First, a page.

These Lawyer & Judge Resources are provided to enhance your appreciation of the Marshall Court’s decisions, how they apply in cases today, and remain relevant. Lawyers and judges understand the importance of the Marshall Court’s landmark cases and our judicial system. It is important to convey these principles to tomorrow’s citizens to sustain our democracy and the Rule of Law.
Marbury v. Madison, John Marshall’s assertion of the authority of the Supreme Court to review federal, state and constitutional issues, is one of the most important decisions by the United States Supreme Court. While judicial review was not exactly a new concept and was used in English courts and debated in early America, this was the first time it was founded upon a written constitution. In Marbury, Marshall laid the foundations for the judiciary as a co-equal branch of government, judicial independence and the Supreme Court as the final arbiter of the Constitution.
Perhaps you have visited a classroom before but lacked materials that are relevant to what students are studying. Lawyers and judges who have these resources can be sure that they are providing law-related education on pertinent subjects in school visits. Additionally, you can relate the materials to your own experiences that will help teachers highlight the legal profession, explain the judicial systems, and underscore the importance of the Rule of Law. Participating lawyers and judges will be able to engage students in meaningful discussions of contemporary cases, situations and their relationship to Marshall-era decisions.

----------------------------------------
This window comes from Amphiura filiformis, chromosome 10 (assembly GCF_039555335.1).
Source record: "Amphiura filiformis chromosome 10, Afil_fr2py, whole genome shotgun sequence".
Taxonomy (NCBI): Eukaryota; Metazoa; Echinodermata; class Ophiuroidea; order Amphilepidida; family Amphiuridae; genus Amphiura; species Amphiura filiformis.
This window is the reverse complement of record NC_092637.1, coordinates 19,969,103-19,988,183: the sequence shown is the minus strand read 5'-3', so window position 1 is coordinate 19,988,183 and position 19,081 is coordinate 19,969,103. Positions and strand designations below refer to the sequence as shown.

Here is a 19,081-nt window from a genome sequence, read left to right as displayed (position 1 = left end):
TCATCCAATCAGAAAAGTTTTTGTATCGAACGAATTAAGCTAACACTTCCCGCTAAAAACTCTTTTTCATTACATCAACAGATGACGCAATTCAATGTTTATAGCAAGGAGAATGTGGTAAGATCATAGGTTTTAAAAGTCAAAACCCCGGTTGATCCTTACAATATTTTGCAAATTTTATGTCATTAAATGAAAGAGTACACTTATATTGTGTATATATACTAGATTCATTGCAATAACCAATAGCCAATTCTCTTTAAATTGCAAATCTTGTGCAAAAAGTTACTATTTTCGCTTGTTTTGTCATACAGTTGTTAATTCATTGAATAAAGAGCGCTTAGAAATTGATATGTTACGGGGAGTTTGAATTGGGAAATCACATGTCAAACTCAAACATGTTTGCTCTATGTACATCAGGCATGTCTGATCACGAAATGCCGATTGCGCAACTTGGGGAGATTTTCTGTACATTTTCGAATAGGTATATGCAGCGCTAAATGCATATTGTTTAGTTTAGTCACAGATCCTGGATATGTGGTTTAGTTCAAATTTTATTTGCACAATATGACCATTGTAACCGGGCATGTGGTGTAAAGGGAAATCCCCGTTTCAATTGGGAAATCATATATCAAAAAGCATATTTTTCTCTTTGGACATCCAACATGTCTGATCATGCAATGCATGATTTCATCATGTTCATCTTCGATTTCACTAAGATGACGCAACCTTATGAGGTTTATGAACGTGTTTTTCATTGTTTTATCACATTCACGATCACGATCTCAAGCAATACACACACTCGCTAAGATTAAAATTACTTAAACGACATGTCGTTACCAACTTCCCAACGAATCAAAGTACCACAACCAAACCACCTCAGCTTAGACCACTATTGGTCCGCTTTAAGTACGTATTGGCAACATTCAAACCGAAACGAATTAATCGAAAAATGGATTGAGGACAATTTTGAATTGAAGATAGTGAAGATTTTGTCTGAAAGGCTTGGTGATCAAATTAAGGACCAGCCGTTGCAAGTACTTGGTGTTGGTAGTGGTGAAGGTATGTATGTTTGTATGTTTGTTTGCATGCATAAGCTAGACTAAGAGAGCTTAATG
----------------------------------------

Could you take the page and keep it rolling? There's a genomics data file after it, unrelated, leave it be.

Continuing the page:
Too often students will ask “Why do we need to know this?” and we, often, struggle to answer. However, when students are connected to real-world situations and issues, it is easier to answer “why?” Start by showing this short video of a nurse protecting a citizen’s rights and upholding the rule of law and help the students understand WHY it is important for them to stand up for the rule of law and to know their rights.
Taking “real-life law” into the classroom is fun! These materials feature cases that interest students and employ techniques that involve them in active learning. It gives lawyers and judges an opportunity to discuss cases and situations as up-to-the minute as they wish and to model a civil dialogue in class about how our founding principles apply today. The United States and the Rule of Law as understood in this country would be very different if not for the Marshall Court’s decisions on judicial review, implied powers, federal power over interstate commercial activity and the Contract Clause.
Does the mob rule? Do police set the standards for the Rule of Law? These are questions that can be explored with the resources below on Michael Brown and the Ferguson case, or from your individual experience. This is your opportunity as a judge or lawyer to use your experience to discuss a citizen’s rights and responsibilities under the Rule of Law.